A Pagan Goes to Rome
Posted on August 7, 2013
I returned home from my archaeological trip to Italy on the 30th of July, a month after I touched down. I’ve been keeping a low profile since then, but for my own reasons. Long story short, I’m having some time readjusting to the sheer oversaturated nature of American ignorance and self-importance. It’s giving me a hard time, going from being disconnected and isolated from any of that to thrown right back in the thick of it. But I’m coming through. My sleep schedule is still mucked up, though.
I have a lot to unpack, and not even talking about clothing or items. I didn’t get much time for sightseeing, given that I was working forty plus hours a week in the field in Genzano di Roma, which doesn’t have a very good transportation system. It has one bus that runs hourly to Rome itself. I got into Rome one day, and then Pompeii the next, and in short order explored some of the Alban Hills (Genzano, Albano, Lanuvio, and Nemi, to be precise). After the program ended I kicked around in Rome for three days and explored that city, as well as making it into the Vatican City on the free Sunday.
There’s a distinct difference in even the essence of spiritualism in a place as old and as grand as Italy, or the rest of Europe, when compared to many spots in the United States. We would tour former Roman basilicas turned into churches, and you could feel the years of religiousness saturating every fiber of the place. Even if they’re all stolen sites and built upon the ashes of previous religions. But stepping into the Catholic church in Albano, and stepping into the Catholic church of Saint Joseph up the road are two vastly different experiences. There is an inherent sanctity that I’ve not found anywhere in the Americas. Maybe I’m just a sucker for dim-lighting, massive amounts of candles, and esoteric feelings.
I can safely say that I’ve walked among some of the most holy Christian dead and found them to be unimpressive, at the least. Lacking, in the best. I guess a few people have hoped that this whole experience would have been a “phase” for me. No, can’t say that it is. The Gods of my ancestors, my peoples, and the old ways call to me, somewhere unshakably deep in my core. The only thing, the only person, that can shake them out would be myself.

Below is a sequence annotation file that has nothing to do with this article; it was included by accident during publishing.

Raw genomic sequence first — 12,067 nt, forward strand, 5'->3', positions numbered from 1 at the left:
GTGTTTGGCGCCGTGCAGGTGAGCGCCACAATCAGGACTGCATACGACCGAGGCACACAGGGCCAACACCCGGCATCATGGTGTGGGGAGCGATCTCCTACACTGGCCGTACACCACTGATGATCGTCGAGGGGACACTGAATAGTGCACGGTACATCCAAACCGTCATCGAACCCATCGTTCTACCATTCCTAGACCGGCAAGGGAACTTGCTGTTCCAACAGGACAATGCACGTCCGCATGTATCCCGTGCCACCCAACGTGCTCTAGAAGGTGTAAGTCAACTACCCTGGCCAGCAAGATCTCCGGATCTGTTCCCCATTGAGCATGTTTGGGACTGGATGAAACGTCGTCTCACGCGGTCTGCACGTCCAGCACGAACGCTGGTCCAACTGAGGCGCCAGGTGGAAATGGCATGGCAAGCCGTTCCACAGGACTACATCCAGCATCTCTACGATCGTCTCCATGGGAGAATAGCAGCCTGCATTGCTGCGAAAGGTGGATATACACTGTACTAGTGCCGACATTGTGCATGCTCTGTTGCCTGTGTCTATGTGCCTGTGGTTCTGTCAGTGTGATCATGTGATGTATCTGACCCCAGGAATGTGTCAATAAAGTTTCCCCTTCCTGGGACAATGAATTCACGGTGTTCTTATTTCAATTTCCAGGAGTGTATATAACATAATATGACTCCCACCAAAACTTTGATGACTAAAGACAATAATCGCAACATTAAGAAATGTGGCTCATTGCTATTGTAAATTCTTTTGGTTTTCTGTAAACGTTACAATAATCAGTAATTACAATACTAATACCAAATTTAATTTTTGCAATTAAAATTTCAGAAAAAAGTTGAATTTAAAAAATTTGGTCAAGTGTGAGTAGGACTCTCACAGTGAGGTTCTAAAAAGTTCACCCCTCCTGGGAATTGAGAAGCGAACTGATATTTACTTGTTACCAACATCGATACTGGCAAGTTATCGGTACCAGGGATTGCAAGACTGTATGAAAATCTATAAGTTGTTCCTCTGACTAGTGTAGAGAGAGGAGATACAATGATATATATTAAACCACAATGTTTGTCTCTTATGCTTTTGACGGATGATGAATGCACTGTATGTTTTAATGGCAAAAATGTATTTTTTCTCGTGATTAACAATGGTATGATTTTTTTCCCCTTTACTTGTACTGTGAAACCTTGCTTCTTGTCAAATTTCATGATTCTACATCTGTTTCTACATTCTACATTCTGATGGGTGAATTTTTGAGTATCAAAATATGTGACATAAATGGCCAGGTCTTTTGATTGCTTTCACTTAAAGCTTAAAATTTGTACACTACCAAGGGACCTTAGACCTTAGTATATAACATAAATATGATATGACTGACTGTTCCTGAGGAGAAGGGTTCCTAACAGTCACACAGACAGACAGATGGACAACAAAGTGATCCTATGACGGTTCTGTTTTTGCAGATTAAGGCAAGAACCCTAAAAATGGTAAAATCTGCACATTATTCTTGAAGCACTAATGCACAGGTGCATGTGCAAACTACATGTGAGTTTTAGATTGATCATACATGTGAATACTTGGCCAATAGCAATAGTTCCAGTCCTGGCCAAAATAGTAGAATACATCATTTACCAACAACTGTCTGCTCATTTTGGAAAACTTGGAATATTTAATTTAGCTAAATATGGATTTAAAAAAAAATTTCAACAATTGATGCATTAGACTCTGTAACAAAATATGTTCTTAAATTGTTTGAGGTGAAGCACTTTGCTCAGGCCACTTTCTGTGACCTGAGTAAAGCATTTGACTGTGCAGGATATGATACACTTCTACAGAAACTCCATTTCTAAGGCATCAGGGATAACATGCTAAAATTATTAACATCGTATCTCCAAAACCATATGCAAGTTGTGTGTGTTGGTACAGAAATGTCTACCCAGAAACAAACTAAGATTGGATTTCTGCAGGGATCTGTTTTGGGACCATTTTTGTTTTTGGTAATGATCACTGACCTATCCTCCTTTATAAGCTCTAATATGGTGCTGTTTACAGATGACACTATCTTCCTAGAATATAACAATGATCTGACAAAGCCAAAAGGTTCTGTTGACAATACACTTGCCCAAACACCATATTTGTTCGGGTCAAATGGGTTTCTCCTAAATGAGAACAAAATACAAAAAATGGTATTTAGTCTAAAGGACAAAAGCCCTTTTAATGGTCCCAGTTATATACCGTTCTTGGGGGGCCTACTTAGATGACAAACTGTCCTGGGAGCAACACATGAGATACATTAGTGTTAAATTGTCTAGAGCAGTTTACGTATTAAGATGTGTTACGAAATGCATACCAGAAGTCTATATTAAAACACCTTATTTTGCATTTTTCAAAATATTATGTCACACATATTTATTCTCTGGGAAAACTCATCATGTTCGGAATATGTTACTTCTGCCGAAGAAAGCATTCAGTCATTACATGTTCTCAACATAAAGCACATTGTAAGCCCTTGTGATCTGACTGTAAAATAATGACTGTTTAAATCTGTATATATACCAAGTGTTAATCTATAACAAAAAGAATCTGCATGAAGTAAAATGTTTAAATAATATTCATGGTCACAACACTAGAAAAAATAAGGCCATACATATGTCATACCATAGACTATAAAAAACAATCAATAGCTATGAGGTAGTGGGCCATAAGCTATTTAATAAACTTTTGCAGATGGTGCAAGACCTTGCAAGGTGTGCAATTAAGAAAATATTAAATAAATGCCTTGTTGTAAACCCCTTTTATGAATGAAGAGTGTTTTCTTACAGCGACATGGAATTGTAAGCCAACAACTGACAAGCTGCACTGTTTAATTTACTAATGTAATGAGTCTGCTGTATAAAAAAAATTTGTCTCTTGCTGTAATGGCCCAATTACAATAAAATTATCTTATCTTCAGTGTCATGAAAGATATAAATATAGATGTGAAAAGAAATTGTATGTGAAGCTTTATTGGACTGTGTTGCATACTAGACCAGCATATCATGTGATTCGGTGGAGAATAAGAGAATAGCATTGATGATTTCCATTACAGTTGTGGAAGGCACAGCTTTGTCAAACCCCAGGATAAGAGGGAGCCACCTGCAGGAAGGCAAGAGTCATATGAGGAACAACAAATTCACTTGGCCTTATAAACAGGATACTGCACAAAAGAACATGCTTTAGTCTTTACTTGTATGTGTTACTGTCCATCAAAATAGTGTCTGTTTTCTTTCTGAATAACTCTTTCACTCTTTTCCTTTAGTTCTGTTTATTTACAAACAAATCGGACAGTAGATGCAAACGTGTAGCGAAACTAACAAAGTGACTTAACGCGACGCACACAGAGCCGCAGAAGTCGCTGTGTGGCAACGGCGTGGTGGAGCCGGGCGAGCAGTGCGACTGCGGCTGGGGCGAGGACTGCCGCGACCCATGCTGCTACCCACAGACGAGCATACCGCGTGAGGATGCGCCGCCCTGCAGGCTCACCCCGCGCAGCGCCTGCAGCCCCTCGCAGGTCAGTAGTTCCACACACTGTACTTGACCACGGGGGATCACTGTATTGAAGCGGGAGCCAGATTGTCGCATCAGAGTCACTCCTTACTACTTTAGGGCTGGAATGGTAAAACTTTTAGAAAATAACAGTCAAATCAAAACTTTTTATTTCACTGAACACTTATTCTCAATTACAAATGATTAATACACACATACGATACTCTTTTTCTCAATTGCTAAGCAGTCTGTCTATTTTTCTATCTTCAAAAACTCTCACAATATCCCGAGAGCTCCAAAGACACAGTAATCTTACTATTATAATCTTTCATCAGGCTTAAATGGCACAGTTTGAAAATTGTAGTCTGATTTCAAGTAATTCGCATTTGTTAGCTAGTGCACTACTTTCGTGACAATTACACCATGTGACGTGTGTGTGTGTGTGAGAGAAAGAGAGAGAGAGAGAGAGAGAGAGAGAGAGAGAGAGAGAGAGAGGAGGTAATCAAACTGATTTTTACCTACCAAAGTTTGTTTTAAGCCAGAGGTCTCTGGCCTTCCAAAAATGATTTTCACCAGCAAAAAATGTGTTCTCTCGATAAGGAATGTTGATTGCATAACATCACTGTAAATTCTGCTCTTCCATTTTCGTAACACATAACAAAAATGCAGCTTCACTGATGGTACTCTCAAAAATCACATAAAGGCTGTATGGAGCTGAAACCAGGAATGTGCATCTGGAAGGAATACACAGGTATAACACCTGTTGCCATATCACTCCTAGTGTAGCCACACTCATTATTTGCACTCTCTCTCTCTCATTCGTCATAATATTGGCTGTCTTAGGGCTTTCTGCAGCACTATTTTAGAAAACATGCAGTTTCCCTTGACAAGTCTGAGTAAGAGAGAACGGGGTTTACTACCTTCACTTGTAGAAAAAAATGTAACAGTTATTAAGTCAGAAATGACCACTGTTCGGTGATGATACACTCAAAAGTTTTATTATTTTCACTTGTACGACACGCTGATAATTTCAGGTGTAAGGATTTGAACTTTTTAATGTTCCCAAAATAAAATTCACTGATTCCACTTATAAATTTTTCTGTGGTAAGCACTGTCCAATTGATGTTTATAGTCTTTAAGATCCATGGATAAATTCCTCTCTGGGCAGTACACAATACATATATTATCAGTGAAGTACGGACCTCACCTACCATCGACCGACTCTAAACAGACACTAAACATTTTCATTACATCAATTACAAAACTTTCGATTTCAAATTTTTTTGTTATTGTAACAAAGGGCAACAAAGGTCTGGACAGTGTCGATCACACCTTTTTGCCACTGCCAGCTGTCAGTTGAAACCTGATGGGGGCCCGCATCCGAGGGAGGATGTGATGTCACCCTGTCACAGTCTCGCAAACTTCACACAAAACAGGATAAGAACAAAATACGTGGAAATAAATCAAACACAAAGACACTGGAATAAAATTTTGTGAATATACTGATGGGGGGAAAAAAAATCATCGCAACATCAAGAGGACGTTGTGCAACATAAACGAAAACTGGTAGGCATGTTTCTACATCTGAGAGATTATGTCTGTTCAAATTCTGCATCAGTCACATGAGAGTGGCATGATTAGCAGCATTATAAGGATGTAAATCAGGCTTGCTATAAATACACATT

As a note to the entry from July 9, 2013, I’ve been thinking about the appearance of the female figure while I was working. One of the directors overheard me speaking of the strange combination of factors that lead me to see this apparition. He told me that it would have more than likely been Iuno Sospita.
Doing some brief research, I’m more inclined to believe that if it were Iuno, it would have been Iuno Seispes. There’s a distinct reason for this: Iuno Seispes was the epithet of Iuno that was worshiped specifically at Lanuvium (modern day Lanuvio). She’s also known as Seispes Regia Mater. The tribes of the Latin League had different epithets of Iuno revealed to them, and the Iuno of these peoples fulfilled the roles of fertility, of sacral regality, and of military protection.
Iuno Seispes held a cult site at Lanuvium, which was later built up into a sanctuary city by subsequent administrations, especially as the Romans grew more and more powerful and absorbed the free cities of the Latin League. Specifically, it was Iuno Seispes that held the cultic activity of feeding a sacred snake with barley cakes (held by virgin maidens). I actually saw this site, and have pictures to unpack of it. After the subjugation of the Latin League by Rome, Iuno Sospita was exported from the city and a temple to her was erected some time later.